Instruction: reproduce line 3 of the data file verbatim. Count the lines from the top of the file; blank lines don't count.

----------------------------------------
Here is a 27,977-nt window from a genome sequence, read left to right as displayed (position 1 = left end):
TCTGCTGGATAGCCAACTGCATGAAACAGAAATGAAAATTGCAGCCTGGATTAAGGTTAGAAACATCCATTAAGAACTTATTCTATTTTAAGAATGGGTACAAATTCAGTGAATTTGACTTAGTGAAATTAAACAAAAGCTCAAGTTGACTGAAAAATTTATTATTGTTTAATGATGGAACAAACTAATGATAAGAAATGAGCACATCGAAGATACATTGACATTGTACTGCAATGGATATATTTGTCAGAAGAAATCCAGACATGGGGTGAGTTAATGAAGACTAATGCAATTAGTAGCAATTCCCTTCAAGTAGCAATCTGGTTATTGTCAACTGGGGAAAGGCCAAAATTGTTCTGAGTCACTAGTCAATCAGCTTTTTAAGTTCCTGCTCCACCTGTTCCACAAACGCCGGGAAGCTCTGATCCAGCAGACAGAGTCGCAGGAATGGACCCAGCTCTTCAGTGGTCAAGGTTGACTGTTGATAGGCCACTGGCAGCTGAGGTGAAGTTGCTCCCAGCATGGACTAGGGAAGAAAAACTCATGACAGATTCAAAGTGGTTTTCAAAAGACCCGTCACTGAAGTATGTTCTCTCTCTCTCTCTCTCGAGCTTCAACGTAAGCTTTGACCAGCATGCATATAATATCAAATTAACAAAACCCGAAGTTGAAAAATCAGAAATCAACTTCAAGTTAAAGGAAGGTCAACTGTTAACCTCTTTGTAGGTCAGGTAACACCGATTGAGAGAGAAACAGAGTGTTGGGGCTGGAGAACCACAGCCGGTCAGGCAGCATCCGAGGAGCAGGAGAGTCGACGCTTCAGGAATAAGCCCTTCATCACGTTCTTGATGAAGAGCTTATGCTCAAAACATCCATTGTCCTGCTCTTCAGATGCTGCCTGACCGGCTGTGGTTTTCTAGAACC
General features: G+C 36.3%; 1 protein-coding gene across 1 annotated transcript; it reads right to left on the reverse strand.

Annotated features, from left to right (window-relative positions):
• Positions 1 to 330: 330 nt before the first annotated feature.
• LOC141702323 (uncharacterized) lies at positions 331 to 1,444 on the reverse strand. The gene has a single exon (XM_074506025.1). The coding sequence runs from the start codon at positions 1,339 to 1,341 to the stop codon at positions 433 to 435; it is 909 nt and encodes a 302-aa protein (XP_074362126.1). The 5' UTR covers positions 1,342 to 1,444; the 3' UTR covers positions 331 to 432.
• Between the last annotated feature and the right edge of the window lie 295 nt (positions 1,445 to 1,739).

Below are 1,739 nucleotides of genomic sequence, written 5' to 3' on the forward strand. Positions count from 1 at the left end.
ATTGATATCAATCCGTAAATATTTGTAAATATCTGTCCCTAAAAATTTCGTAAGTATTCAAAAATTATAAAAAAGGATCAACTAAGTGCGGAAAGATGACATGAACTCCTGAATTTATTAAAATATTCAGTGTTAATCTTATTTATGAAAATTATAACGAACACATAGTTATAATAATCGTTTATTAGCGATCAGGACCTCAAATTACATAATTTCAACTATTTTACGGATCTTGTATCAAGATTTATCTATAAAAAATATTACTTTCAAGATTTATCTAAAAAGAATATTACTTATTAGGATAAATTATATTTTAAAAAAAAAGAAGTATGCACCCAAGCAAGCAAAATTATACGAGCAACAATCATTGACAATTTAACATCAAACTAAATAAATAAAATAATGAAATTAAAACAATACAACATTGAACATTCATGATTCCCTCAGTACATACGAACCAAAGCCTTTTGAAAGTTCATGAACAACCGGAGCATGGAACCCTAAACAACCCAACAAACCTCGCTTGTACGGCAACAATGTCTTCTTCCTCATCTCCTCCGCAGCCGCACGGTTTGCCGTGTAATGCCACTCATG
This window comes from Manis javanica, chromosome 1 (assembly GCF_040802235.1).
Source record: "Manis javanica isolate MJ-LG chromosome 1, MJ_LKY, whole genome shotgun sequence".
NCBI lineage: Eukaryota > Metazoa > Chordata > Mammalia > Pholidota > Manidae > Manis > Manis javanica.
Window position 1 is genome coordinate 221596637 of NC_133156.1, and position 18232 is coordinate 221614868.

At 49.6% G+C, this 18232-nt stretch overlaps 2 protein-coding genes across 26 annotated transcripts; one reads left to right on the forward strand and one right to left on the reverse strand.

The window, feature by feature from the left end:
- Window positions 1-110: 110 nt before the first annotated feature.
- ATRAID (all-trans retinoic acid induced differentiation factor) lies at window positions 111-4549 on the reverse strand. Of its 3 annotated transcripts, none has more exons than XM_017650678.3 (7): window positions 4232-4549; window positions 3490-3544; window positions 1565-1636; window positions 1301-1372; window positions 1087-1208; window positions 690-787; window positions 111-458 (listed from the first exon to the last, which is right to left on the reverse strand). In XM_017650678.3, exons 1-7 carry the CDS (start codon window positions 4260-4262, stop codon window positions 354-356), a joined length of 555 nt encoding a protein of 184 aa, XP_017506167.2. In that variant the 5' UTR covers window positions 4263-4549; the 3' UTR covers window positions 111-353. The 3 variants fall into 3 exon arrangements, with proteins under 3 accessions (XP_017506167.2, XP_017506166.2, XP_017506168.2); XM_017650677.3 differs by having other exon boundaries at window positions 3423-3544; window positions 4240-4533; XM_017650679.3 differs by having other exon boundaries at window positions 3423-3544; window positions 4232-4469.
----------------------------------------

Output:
General features: G+C 36.3%; 1 protein-coding gene across 1 annotated transcript; it reads right to left on the reverse strand.